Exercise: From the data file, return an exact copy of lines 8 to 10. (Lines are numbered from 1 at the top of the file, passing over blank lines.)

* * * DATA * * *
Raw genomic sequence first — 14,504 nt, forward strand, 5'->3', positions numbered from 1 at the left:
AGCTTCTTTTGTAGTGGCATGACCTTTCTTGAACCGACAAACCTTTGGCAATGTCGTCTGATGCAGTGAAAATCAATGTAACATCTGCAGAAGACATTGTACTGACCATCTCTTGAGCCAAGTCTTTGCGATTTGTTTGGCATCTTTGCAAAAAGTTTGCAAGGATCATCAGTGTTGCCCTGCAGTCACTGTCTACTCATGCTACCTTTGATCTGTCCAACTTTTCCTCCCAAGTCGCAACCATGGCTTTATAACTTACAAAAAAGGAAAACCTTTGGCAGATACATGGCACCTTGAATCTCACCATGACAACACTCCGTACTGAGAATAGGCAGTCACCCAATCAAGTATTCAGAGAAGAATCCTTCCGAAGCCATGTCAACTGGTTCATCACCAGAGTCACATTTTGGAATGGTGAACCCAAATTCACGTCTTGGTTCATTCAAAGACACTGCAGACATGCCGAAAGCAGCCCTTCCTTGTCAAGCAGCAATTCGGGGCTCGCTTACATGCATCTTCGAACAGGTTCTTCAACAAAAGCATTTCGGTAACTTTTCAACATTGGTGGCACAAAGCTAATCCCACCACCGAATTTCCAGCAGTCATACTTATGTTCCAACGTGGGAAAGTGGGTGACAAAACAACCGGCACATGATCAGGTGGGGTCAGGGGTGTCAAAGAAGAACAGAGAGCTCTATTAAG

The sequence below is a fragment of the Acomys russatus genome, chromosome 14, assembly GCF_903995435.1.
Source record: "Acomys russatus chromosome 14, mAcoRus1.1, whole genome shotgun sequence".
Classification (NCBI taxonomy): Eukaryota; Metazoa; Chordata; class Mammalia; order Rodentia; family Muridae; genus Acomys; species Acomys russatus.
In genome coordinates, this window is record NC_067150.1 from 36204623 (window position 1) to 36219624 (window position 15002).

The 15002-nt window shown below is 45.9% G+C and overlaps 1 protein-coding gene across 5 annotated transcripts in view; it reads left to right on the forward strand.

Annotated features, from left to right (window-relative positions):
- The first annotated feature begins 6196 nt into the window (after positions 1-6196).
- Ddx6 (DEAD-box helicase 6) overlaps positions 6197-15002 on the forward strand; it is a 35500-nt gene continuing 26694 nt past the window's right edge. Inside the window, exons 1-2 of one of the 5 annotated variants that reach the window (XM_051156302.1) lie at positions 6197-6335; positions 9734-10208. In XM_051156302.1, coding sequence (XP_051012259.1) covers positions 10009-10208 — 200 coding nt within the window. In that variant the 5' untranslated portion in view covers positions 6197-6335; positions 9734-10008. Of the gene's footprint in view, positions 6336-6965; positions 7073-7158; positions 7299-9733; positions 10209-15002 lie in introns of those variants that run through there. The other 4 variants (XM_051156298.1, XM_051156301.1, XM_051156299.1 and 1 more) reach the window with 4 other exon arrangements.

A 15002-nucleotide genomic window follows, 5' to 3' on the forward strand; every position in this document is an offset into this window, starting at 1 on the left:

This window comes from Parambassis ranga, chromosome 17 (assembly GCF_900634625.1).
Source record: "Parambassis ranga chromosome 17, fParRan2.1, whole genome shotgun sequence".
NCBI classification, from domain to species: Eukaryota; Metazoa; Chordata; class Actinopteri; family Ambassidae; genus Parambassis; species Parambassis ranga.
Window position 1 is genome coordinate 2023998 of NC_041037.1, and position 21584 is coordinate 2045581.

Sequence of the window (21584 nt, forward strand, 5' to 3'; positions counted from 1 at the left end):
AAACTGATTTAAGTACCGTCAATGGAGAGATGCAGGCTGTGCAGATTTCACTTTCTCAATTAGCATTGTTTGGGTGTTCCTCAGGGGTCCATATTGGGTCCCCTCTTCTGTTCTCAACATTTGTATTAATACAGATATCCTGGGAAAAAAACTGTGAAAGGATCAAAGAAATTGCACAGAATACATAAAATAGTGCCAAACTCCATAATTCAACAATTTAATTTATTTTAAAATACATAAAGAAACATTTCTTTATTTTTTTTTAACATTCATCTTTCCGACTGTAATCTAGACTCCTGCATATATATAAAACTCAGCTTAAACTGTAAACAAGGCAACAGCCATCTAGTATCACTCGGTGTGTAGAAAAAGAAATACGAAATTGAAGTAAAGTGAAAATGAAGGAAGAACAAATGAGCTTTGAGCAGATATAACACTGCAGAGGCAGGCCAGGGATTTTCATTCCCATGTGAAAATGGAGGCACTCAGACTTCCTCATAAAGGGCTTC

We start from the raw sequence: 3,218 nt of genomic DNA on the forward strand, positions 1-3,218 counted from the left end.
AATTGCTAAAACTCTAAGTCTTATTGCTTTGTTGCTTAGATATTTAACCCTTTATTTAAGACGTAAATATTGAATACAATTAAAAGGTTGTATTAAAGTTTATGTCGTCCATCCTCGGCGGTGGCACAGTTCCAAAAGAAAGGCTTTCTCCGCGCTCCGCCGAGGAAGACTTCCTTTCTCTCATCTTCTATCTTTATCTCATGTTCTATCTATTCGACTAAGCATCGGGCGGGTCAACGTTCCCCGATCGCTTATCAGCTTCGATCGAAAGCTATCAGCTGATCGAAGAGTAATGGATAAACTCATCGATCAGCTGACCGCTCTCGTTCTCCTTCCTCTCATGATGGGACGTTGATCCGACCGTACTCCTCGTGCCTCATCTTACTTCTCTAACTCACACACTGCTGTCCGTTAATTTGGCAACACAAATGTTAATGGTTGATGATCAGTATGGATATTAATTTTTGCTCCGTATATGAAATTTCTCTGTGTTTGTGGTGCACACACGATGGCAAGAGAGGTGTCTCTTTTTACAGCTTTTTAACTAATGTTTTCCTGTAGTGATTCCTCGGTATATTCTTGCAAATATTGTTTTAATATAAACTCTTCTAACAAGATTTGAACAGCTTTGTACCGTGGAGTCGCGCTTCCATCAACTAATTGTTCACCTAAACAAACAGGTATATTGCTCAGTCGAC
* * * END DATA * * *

Annotated features, from left to right (window-relative positions):
- The first annotated feature begins 6196 nt into the window (after positions 1-6196).
- Ddx6 (DEAD-box helicase 6) overlaps positions 6197-15002 on the forward strand; it is a 35500-nt gene continuing 26694 nt past the window's right edge. Inside the window, exons 1-2 of one of the 5 annotated variants that reach the window (XM_051156302.1) lie at positions 6197-6335; positions 9734-10208. In XM_051156302.1, coding sequence (XP_051012259.1) covers positions 10009-10208 — 200 coding nt within the window. In that variant the 5' untranslated portion in view covers positions 6197-6335; positions 9734-10008. Of the gene's footprint in view, positions 6336-6965; positions 7073-7158; positions 7299-9733; positions 10209-15002 lie in introns of those variants that run through there. The other 4 variants (XM_051156298.1, XM_051156301.1, XM_051156299.1 and 1 more) reach the window with 4 other exon arrangements.